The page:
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Game On! Dear 2016, ENOUGH Already. Part one

2016 has taken from us its share of visionaries, blazing talents, and trendsetters. No one had the global cultural impact of Muhammad Ali. Not one of them. It isn’t even close

Hey everybody, 2016, am I right? *ducks flying tomatoes*

Seriously, this has been, in words coined 2 decades ago by our bejewelled Figurehead-of-state, “Annus horribilus”. Which of course is Latin for…


A really crappy year. Yeah, let’s go with that.

Across the board, it has been a year of seemingly incessant crapulence.

From the flaming bag of politics on our southern neighbour’s doorstep, to the rash of terror attacks across the pond, to the ticking time bomb that is urban race relations, 2016 has been a bad TeleNovela of historic proportions.

And it’s not even over yet.

Plus don’t even get me started about Brangelina…

However, the most unusual aspect of this disquieting year has been the unprecedented loss of prominent public figures.
From all corners of our culture, singular artists and personalities have passed on at what seems to be a ridiculous rate. It’s impossible to quantify such theory, but it sure seems like it, no?

And we’re talking transcendent, generational talent too. Giants of music, film, and literature have shuffled off and left us wondering just which of the Gods we’ve angered in this particular calendar year.

Sporting figures too…

My word, the names. Unfathomable.

And since this column purports to be about sporting pursuits, I’ll begin there for part one in this series.


To label Muhammad Ali as merely a great boxer is to label Leonardo Da Vinci as a fine sketch artist, William Shakespeare a whiz at rhyming couplets.

You’re not even scratching the surface.

That a man born of humble beginnings in Kentucky could rise to the heights of success, fame, and influence beyond measure suggests the hand of divine providence, a heretofore unseen combination of talent, will, and courage, or perhaps both.

Ali himself, a man of unshakable faith and supreme confidence, would likely choose both.

He began his ascent as a brash Olympic champion, and followed with a blazing professional career. In a few short years he had taken over the sport, a blur of technique, footwork, strength, and fearlessness. That he did it was a high-decibel cockiness only cemented his singularity. Love him, hate him, but just try to ignore him.

Along the way he challenged the status quo at every turn, risking wealth and opportunity with his embracing of the Nation of Islam, and his epic battle with the US government over his refusal to participate in combat in the Vietnam War.
Ali was steadfast, resolute, and vocal. It was not his war. His war was with his own nation, and the racism he and other faced on the home front. That was Ali’s fight, not “them Viet Cong”. His stance catapulted him from sports star to global citizen, from boxer to fighter, albeit at a huge personal and financial cost. He was stripped of his licence, forced away from the sport that defined him, for nearly a half decade of his fighting prime.

His return from exile saw a different Ali; bigger, slower, more strategic, but no less sure of himself, or his place. He became a more static fighter, like a traditional heavyweight, trading power shots. He would learn to wear down his opponent through the rope-a-dope, absorbing countless blows that would ultimately be his undoing.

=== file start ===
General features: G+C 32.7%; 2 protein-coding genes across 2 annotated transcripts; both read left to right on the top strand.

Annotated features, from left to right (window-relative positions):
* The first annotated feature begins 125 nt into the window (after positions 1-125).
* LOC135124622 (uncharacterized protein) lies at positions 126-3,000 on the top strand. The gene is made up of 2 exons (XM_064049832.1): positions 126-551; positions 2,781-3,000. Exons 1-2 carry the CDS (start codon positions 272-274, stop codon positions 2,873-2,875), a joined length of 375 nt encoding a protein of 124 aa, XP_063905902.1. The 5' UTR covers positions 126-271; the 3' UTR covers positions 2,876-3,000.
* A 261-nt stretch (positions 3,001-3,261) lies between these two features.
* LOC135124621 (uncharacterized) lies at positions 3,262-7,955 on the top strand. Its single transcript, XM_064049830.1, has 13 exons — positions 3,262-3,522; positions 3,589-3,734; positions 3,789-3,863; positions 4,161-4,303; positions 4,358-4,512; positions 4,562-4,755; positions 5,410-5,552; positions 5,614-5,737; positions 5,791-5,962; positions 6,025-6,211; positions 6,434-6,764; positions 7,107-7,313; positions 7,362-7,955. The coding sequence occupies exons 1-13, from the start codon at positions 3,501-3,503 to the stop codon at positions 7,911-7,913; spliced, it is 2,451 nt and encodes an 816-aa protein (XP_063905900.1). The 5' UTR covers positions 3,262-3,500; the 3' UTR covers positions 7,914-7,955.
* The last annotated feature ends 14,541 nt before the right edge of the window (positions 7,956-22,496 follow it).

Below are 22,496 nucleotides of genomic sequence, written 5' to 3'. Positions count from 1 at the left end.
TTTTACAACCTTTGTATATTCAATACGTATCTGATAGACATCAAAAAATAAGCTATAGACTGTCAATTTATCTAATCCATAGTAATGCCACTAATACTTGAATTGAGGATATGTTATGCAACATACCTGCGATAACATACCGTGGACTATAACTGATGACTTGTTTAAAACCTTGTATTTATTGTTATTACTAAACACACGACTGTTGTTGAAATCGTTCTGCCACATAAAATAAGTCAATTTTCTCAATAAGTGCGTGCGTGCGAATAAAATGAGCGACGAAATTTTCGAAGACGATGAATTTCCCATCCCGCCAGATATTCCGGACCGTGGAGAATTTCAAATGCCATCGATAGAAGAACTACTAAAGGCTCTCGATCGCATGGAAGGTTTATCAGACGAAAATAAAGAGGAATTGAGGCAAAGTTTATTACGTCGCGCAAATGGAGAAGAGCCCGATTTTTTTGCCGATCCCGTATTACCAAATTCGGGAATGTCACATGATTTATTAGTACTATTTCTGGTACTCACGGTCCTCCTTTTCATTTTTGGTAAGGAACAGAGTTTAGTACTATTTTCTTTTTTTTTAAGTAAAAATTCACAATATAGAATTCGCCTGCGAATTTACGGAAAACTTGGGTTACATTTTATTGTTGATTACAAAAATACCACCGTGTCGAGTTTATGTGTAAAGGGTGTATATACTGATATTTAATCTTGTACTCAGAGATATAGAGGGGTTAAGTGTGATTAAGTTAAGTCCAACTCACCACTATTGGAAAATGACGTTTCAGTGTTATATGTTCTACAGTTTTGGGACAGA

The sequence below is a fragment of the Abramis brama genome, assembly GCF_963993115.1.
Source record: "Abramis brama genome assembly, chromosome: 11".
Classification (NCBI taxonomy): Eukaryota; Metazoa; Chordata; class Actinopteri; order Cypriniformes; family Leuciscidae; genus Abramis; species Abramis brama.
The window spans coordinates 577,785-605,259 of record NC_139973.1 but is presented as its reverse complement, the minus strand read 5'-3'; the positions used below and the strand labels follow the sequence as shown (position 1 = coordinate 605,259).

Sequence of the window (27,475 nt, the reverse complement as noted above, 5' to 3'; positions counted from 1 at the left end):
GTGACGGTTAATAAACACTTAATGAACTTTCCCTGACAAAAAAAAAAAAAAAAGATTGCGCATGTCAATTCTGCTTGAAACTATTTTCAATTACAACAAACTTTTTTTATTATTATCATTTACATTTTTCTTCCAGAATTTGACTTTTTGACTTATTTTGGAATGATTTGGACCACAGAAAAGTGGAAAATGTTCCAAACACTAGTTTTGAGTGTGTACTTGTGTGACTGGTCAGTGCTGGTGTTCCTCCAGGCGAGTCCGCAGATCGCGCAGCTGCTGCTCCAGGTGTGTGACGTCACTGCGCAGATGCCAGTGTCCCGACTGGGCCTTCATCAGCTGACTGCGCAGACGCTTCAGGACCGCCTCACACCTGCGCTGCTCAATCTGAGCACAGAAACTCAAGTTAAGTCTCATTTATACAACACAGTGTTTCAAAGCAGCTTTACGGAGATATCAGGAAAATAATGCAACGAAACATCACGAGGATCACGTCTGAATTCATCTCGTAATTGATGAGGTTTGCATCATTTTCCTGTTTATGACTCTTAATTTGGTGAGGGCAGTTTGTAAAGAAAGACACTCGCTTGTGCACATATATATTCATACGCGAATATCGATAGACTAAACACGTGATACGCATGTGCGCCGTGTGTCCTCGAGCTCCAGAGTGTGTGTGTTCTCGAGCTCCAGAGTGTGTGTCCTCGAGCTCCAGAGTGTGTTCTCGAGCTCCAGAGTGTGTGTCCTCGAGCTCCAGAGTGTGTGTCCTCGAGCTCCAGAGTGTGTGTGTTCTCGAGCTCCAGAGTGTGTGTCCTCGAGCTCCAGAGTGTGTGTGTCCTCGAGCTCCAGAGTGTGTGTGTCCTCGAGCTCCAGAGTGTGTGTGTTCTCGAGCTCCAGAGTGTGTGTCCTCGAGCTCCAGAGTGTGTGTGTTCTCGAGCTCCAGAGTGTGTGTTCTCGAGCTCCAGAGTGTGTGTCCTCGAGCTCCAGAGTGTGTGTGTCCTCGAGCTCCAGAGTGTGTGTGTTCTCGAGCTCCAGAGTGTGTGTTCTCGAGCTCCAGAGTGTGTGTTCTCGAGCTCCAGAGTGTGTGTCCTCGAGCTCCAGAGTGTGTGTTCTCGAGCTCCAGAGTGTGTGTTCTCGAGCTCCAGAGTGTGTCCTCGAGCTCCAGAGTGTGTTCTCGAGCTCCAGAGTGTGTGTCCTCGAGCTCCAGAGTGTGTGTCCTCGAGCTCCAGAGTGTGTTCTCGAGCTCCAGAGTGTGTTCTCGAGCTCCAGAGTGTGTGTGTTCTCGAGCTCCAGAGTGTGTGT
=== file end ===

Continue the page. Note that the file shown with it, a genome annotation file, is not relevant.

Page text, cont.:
Another change came in lockstep with the new satellite TV age; Super Fights. His battles with George Foreman and his nemesis Joe Frazier, felt like duels to the death, and thus became all-time viewing.  Closed-circuit fights became the spectacle, and Ali was their hype man. Even in his declining years in the ring, in the early throes of the illness that would claim him, he was event television.

Away from the ring ropes, his celebrity, and platform, grew outward thanks to his televised verbal jousts with his early champion and intellectual sparring partner, Howard Cosell.

In retirement, ironically as Parkinson’s began to silence that loud beautiful boastful bellow, he truly became a spokesman. Not for boxing, or for athletics in general, but for humanity, equality, and compassion. Leaders sought audience with the ever more frail former King of the World. His global legend grew more ascendant as his physical light was dimming, as evidenced when he brought the world to a standstill one more time by lighting the Olympic torch in Atlanta. He had come full circle.

You may not have known boxing, were you in Hong Kong, Beirut, or Kinshasa, but you damn sure knew Ali.

As years passed and his condition robbed him all but the most basic of communication and movement, stories emerged of the country gentleman, whose door was open to anyone who braved the walk up his farm house drive. You were welcome. You were family.

Upon his passing came an outpouring of sorrow and tribute unseen in the world of sport in generations.

Former foes, great artists, and even sitting heads of state spoke with reverence of the man who became a symbol of tolerance and dignity; A man who came in screaming and left with quiet grace.

There are numerous, far better tributes to the man than what you find here, but suffice it to say I was one of his millions of fans, not just from watching his fights as a young boy, but also as an admirer of his activism and giant, incomparable heart.

2016 has taken from us its share of visionaries, blazing talents, and trendsetters.

No one had the global cultural impact of Muhammad Ali. Not one of them.

It isn’t even close.

Ali bomaye.

I hope you’ll join me next time around for Part Two.